“Discrimination undermines employee loyalty, destroys employee morale, and reduces productivity and work quality. It can also lead to costly and painful lawsuits and do irreparable harm to a company’s reputation” (Guerin & DelPo, 2007, p. 119). Preventing workplace discrimination, therefore, is important to companies because this will make an organization stronger and will provide the employees a more harmonious working environment.
Discrimination can take several forms and there are more than one way of managing such situations, which was demonstrated by the simulation exercise. One of the discriminating actions a company can show is by not accommodating people with disabilities because they believe that these people are not as competent and skillful as people who do not have disabilities. The simulation had an exercise where in job advertisements were shown and the user had to determine the phrases that can come across as discriminating.
One of the phrases in the simulation stated that the company needed an employee that was “fully mobile to run around to meet client needs,” which was discriminating to people with disabilities, specifically those who are in wheelchairs. This exercise teaches companies not to judge employees based on their physical abilities. If a person wishes to apply for a certain position, the company should allow him or her and see if he or she is capable of doing the required tasks without his or her disability becoming in the way of his or her work.
The job advertisement exercise also required the user to determine a discriminating phrase regarding drug use and abuse wherein future employees will be required to submit to drug testing. There is nothing wrong with wanting to know if a person has drug problems because it will ultimately be for the best of the company. However, this should not be included in job advertisements because one, it is discriminating, and two, pre-employment tests usually cover drug testing so the company should not worry about it.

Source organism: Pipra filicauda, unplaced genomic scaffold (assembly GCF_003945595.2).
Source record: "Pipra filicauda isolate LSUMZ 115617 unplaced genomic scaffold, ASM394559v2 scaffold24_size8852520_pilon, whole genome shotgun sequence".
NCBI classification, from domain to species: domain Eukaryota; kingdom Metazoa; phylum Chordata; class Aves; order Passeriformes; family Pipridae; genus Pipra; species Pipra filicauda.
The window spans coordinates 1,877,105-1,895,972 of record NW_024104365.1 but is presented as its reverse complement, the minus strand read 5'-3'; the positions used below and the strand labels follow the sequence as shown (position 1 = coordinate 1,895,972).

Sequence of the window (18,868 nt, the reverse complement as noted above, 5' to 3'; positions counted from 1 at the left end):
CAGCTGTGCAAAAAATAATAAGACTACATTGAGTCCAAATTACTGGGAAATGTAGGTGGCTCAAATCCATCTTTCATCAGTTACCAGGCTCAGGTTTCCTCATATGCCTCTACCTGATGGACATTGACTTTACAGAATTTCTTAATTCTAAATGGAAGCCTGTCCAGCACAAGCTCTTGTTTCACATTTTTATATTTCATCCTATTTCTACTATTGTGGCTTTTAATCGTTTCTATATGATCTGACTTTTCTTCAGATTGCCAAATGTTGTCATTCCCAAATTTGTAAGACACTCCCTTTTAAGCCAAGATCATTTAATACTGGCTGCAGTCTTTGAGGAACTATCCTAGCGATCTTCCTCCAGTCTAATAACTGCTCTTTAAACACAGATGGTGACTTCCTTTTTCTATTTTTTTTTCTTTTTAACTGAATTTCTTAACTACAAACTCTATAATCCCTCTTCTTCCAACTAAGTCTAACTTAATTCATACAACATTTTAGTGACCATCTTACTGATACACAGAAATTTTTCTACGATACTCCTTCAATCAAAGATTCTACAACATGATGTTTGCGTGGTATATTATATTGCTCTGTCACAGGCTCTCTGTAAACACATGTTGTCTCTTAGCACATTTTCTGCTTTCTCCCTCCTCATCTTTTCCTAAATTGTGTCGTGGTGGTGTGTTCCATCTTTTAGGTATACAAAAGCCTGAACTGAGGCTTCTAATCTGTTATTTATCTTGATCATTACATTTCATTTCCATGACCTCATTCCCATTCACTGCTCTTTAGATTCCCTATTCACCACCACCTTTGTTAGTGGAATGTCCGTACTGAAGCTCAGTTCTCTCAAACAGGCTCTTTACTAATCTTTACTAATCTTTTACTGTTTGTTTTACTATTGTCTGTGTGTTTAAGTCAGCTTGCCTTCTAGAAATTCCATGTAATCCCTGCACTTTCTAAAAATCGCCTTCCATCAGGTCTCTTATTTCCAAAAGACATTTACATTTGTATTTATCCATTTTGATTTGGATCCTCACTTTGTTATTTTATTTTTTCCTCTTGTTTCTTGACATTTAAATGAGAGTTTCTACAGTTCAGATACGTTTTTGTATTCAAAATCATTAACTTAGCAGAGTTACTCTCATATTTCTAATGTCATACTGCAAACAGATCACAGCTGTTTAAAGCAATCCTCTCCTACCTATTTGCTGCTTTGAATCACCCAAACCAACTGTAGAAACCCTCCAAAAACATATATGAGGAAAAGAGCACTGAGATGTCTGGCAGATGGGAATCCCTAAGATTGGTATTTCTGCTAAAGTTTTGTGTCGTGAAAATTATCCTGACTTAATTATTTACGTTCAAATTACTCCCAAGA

It is also important for companies to determine a job-seeker’s attitude regarding work to see if he or she has the same drive that the company is looking for. No one wants to hire someone who has no passion for the work that he or she applying for. This will only be a waste of time and money for both parties. The simulation demonstrated this by including some facts about the five applicants that were shortlisted for the positions. Information like religious beliefs and practices and personal stands regarding important national issues are included for the benefit of the human resource department.
Title VII can definitely override the employment environment and conditions detailed in a written employment contract between an employer and an employee because title VII is a federal law and should be followed no matter what the written employment contract indicates. In addition, employees should not agree to a written employee contract that does not conform to the conditions that are stated in title VII because this can only lead to legal problems in the future when they encounter discriminating practices in the workplace environment.
In conclusion, companies need to remember that they have to adhere to the conditions that are stated in title VII to avoid costly lawsuits and prevent their reputation from being destroyed. They have to provide a fair and unbiased working environment to employees, future or tenured, to maintain a structured organization that will work toward the success of the company. Reference